Drahi’s SFR Jumps After Labor Unions Agree to Job-Cut Planby
Deal allows French phone carrer to cut a third of workforce
Cost of voluntary plan said to range $334 million-$1.1 billion
SFR Group SA gained the most in more than three months after reaching an accord with labor unions on a job-cut plan which will allow Patrick Drahi’s French phone business to cut a third of its workforce by 2019.
The plan to reduce 5,000 jobs, about one-third of its work force, by June 30, 2019, is set to help improve efficiency and lower costs at the Paris-based company facing intense price competition.
The cost of the voluntary plan could range from 300 million euros to 1 billion euros ($334 million-$1.1 billion), depending on the seniority and wage levels of those who sign on, according to people familiar with the situation, who asked not to be identified discussing details that aren’t public. SFR is offering workers 2.5 months of compensation per year worked on average, one of the people said. The French newspaper Les Echos, which reported on the plan earlier, said it will reduce costs by 400 million euros a year starting 2017.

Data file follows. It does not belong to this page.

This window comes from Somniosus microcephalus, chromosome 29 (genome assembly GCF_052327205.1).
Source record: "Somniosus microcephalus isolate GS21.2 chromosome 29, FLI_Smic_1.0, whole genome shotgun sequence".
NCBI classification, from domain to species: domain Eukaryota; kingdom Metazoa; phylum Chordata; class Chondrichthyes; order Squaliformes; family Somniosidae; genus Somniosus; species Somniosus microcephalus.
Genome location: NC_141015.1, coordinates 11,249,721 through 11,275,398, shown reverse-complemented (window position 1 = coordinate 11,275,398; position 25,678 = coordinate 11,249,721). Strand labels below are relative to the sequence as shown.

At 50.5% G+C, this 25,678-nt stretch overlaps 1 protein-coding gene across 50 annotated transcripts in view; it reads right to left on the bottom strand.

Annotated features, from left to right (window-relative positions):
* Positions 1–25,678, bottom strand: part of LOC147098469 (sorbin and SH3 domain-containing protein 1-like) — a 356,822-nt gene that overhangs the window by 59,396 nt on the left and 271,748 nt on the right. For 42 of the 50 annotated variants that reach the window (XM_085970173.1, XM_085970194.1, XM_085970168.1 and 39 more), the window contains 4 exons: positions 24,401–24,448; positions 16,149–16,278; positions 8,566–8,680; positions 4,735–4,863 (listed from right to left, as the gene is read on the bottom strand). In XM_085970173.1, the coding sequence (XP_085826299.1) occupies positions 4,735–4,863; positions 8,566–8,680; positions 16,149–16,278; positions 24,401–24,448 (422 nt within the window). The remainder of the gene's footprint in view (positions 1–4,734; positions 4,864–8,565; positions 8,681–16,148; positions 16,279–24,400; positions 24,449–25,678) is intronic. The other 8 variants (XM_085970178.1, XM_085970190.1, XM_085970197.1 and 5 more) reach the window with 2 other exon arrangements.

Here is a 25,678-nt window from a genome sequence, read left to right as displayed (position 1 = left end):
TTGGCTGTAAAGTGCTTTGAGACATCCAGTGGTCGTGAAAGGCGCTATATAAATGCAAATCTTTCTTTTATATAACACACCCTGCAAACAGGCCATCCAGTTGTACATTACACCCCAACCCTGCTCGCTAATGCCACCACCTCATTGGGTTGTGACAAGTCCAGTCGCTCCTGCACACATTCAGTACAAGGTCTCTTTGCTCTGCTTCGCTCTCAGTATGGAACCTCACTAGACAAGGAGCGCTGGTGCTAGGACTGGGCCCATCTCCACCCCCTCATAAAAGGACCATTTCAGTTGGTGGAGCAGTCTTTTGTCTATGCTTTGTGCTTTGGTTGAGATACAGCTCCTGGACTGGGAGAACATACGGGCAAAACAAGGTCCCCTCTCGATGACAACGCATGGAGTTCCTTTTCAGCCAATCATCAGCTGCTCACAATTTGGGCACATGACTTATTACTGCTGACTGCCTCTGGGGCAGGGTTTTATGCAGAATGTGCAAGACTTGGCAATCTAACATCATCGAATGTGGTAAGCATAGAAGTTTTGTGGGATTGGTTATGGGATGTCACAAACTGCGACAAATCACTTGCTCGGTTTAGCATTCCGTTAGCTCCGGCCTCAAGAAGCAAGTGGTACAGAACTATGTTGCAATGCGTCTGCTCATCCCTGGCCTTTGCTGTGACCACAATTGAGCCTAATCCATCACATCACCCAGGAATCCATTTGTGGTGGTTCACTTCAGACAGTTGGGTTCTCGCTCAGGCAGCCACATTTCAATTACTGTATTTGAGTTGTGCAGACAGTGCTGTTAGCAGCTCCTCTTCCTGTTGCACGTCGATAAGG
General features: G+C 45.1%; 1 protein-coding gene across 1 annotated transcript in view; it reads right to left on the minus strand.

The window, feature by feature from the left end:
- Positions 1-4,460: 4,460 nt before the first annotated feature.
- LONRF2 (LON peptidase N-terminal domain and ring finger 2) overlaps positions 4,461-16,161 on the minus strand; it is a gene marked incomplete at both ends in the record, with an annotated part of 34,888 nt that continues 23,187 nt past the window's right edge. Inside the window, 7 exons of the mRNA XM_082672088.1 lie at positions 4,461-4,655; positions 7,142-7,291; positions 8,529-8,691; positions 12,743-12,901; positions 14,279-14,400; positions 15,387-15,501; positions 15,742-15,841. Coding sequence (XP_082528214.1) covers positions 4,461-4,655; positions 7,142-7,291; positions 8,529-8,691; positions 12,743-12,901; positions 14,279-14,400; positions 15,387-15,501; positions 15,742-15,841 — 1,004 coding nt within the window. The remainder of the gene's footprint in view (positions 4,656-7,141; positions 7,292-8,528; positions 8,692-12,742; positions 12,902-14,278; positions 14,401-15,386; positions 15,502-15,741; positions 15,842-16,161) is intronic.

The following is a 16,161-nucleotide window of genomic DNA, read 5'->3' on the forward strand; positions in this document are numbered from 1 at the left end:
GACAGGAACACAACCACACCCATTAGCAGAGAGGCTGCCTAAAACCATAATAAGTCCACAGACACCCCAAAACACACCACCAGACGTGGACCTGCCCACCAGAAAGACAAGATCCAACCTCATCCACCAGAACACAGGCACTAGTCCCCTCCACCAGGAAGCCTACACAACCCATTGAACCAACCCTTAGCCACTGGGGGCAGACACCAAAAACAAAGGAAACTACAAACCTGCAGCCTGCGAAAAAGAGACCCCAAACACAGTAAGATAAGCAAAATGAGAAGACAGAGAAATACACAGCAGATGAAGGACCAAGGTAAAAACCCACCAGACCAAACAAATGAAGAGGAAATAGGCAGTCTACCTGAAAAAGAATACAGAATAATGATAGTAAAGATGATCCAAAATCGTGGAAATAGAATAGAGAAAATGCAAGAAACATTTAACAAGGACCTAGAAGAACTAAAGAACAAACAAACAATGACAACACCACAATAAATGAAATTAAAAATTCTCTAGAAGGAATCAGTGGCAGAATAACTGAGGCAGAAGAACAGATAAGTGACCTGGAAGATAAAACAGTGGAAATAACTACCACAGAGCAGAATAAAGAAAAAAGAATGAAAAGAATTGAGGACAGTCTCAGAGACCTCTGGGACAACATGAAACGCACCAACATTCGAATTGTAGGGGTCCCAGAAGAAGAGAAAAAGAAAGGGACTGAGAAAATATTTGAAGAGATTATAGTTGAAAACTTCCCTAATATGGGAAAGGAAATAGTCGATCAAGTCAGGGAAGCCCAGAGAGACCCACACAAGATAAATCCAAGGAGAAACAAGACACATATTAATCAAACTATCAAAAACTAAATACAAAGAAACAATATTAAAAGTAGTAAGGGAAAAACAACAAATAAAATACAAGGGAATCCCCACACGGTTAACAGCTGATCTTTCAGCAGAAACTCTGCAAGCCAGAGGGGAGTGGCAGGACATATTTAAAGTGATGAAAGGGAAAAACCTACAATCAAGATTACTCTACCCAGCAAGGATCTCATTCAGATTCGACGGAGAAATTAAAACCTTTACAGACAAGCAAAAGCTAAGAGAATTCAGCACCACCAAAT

SFR advanced 5.5 percent to 21.35 euros at 1:27 p.m. in Paris after rising as much as 6 percent, on track for its biggest gain since March 11. Altice, Drahi’s telecommunications holding company, gained 2.2 percent to 13.13 euros in Amsterdam.
Drahi’s team has been focused on cutting costs at SFR after merging it with cable provider Numericable about two years ago. SFR had 15,816 workers at the end of 2015, according to data compiled by Bloomberg. In June, SFR parent Altice NA completed the $9.7 billion acquisition of Cablevision Systems Corp. in the U.S.
SFR management met with French labor minister Myriam El Khomri on Tuesday, after unions pointed out a promise made by Altice to maintain jobs for 3 years after it bought SFR in 2014 from Vivendi SA. SFR will respect the commitment, a company spokesman said.
Both SFR and Altice report quarterly earnings next Tuesday, and the costs savings could support their results and outlook.
“Despite a weak start in 2016 (mainly in France), we expect Altice to reiterate its guidance as we expect earnings in France to recover in second half, mainly driven by costs savings and pricing initiatives," Emmanuel Carlier, an analyst at ING, said in a research note.